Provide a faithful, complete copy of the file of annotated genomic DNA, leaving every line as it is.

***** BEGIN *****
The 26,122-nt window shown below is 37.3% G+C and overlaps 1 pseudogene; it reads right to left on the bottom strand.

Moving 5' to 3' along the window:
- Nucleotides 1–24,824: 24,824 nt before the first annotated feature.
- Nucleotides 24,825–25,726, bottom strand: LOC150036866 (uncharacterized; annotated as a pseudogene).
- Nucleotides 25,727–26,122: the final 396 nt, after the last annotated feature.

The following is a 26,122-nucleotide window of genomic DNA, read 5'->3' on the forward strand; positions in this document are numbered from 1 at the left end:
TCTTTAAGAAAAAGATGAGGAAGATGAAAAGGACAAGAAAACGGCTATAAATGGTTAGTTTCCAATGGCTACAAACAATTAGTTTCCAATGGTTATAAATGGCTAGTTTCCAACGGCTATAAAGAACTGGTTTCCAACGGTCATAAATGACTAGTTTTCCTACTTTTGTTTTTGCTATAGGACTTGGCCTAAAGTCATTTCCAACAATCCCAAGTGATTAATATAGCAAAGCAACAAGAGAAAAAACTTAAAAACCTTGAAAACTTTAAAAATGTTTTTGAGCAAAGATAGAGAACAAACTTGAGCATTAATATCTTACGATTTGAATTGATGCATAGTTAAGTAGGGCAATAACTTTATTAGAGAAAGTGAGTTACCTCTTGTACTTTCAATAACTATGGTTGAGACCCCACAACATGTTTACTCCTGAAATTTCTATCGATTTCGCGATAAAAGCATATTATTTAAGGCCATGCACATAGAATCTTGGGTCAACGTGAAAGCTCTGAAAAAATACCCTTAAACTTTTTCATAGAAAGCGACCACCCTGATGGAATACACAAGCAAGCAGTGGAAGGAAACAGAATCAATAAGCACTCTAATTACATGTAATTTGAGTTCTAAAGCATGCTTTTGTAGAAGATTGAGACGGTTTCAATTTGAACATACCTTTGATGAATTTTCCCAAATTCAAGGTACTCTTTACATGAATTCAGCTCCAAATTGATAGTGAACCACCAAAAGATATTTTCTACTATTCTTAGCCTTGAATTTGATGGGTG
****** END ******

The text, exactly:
The 26,122-nt window shown below is 37.3% G+C and overlaps 1 pseudogene; it reads right to left on the bottom strand.

Moving 5' to 3' along the window:
- Nucleotides 1–24,824: 24,824 nt before the first annotated feature.
- Nucleotides 24,825–25,726, bottom strand: LOC150036866 (uncharacterized; annotated as a pseudogene).
- Nucleotides 25,727–26,122: the final 396 nt, after the last annotated feature.

The following is a 26,122-nucleotide window of genomic DNA, read 5'->3' on the forward strand; positions in this document are numbered from 1 at the left end:
TCTTTAAGAAAAAGATGAGGAAGATGAAAAGGACAAGAAAACGGCTATAAATGGTTAGTTTCCAATGGCTACAAACAATTAGTTTCCAATGGTTATAAATGGCTAGTTTCCAACGGCTATAAAGAACTGGTTTCCAACGGTCATAAATGACTAGTTTTCCTACTTTTGTTTTTGCTATAGGACTTGGCCTAAAGTCATTTCCAACAATCCCAAGTGATTAATATAGCAAAGCAACAAGAGAAAAAACTTAAAAACCTTGAAAACTTTAAAAATGTTTTTGAGCAAAGATAGAGAACAAACTTGAGCATTAATATCTTACGATTTGAATTGATGCATAGTTAAGTAGGGCAATAACTTTATTAGAGAAAGTGAGTTACCTCTTGTACTTTCAATAACTATGGTTGAGACCCCACAACATGTTTACTCCTGAAATTTCTATCGATTTCGCGATAAAAGCATATTATTTAAGGCCATGCACATAGAATCTTGGGTCAACGTGAAAGCTCTGAAAAAATACCCTTAAACTTTTTCATAGAAAGCGACCACCCTGATGGAATACACAAGCAAGCAGTGGAAGGAAACAGAATCAATAAGCACTCTAATTACATGTAATTTGAGTTCTAAAGCATGCTTTTGTAGAAGATTGAGACGGTTTCAATTTGAACATACCTTTGATGAATTTTCCCAAATTCAAGGTACTCTTTACATGAATTCAGCTCCAAATTGATAGTGAACCACCAAAAGATATTTTCTACTATTCTTAGCCTTGAATTTGATGGGTG